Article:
The two candidates and campaigns to me appear very different. While McCain is more of a moderate candidate than the Republican party wanted to have as a representative, but he clearly will espouse much of the values that the Republican party has supported. Pick any topic ranging from abortion, affirmative action, gay marriage, free market versus regulation among others, it is clear that in order for him to garner support from his party faithful, he needs to tow the conservative…

Is the Republican Party forgetting minorities?

In a recent CNN poll it was revealed that 97% of blacks support Barack Obama's quest for the White House as well as 60% of Latinos. Looking at the statistics make me wonder, is the Republican party increasingly becoming a party for white people?

While watching the two conventions in September, it was remarkable to see how diverse the DNC convention was compared to the RNC convention. According to the U.S. News and World Report, 36 (1.5%) black delegates were selected for the RNC convention. This is down from 167 delegates, a 78.4% drop since 2004. Now compare that to the DNC convention where 1,079 (24.3%) black delegates were present. Statistics tell a lot, plain and simple.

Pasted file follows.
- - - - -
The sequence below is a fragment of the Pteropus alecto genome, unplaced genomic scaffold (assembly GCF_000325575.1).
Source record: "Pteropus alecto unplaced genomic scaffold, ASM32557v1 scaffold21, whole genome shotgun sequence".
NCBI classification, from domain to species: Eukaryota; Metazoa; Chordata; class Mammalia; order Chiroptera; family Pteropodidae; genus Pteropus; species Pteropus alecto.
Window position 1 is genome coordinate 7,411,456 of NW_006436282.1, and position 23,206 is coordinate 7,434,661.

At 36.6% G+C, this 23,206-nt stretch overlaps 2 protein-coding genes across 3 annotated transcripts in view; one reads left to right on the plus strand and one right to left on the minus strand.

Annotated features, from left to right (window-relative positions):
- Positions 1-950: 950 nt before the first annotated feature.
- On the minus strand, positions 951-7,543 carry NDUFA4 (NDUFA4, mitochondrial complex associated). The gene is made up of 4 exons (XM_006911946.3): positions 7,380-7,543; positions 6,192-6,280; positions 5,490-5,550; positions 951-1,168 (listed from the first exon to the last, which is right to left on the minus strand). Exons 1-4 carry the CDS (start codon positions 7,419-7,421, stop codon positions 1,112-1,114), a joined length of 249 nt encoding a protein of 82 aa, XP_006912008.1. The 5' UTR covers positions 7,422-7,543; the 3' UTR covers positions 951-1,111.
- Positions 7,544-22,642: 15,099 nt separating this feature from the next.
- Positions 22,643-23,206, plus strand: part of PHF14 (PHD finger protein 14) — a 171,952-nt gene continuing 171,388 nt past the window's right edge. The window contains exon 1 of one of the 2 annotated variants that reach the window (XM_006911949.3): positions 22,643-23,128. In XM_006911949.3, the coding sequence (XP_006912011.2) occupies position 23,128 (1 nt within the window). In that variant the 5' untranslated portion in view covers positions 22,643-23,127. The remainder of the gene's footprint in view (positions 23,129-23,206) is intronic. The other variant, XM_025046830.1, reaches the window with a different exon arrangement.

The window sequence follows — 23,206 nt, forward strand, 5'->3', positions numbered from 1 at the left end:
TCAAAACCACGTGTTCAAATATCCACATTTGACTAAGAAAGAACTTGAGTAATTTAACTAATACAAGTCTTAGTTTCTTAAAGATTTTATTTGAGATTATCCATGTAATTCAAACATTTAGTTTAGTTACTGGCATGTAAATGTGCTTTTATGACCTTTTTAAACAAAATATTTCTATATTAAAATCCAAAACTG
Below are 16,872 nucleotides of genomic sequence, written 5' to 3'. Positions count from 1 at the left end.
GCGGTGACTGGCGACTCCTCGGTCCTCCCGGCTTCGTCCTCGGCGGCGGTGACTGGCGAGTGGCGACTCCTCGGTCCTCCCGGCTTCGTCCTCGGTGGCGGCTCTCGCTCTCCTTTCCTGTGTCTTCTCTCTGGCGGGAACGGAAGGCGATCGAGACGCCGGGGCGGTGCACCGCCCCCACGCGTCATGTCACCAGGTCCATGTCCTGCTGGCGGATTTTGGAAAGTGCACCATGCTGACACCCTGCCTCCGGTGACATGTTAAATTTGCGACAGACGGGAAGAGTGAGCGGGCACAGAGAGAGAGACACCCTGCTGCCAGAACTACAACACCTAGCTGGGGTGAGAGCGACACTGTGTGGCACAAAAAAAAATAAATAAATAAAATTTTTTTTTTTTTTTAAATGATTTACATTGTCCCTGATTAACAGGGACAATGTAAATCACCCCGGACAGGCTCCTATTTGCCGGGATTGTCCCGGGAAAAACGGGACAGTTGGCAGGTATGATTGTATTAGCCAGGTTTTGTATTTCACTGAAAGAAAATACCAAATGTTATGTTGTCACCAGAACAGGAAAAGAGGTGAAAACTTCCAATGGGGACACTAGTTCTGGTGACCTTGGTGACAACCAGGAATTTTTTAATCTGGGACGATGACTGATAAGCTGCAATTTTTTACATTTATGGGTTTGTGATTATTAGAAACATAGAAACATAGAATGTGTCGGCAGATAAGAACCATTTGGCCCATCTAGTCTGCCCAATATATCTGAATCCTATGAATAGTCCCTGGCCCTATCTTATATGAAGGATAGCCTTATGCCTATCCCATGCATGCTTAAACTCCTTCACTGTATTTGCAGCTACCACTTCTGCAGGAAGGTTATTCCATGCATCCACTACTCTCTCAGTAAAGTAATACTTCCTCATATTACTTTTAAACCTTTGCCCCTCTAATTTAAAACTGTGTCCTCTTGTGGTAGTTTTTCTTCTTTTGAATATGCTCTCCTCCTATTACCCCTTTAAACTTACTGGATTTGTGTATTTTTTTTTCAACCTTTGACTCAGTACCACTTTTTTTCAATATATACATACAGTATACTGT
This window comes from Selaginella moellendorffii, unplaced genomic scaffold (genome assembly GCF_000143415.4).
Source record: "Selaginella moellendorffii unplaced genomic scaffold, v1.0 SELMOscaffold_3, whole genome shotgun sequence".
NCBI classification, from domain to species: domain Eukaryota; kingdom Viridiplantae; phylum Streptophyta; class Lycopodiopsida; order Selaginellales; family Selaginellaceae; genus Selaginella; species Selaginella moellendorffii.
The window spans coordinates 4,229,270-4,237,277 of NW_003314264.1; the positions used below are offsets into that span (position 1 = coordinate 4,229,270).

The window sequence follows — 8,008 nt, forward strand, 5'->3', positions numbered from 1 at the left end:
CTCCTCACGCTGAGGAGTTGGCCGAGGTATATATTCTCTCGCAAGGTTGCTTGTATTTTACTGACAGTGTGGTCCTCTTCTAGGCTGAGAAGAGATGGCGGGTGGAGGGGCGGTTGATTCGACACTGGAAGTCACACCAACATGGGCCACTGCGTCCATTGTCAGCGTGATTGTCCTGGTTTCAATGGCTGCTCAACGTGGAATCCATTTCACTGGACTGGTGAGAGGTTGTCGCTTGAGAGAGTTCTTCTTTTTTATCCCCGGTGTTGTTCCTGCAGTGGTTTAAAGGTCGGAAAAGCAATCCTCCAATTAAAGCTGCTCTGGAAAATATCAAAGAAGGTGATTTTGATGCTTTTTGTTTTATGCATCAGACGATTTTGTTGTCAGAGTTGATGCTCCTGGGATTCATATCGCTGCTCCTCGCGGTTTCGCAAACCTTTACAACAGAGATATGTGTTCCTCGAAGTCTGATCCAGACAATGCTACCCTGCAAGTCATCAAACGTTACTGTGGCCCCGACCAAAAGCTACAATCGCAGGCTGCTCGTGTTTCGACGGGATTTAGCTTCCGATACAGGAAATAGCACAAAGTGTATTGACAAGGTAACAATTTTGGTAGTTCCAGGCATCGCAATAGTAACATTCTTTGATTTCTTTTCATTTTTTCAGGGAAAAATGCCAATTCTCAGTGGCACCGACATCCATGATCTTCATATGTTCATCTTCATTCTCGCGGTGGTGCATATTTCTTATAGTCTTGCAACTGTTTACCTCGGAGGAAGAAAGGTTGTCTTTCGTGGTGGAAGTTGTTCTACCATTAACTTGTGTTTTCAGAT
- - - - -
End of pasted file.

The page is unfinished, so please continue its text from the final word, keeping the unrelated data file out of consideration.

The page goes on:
Now some people may say that having a black candidate run for president plays a huge role in diversity at a convention. I completely agree. But one can not ignore the blatant fact that blacks have seemed to be all but ignored by the Republican party in this campaign. And do not think that this is a phenomenon si…

The last attempts at McCain to court the Jewish vote

One of my favorite shows is Rick Sanchez' program that comes on CNN at 3pm. He uses Facebook, Myspace, Twitter and other social networks to make it truly interactive. He had McCain spokesman Michael Goldfarb on today. The topic was Senator Obama's ties to RashidKhalidi (Columbia University professor and controversial figure with ties to the Palestinian Leadership Organization.) When asked by Rick Sanchez to name another person that Obama has ties to that is also anti-semitic the spokesman after a long pause said "I think we all know who we are talking about." See video here

I was completely shocked at this comment. He never offered a name, and left the suggestion completely open-ended that there is a possibility that Obama has ties to anti-semitic people. What makes things even more interesting is that McCain has ties to Khalidi himself! During the 1990's McCain donated money to Khalidi to study voting patterns in Palestine. I suppose in McCain's mind that doe…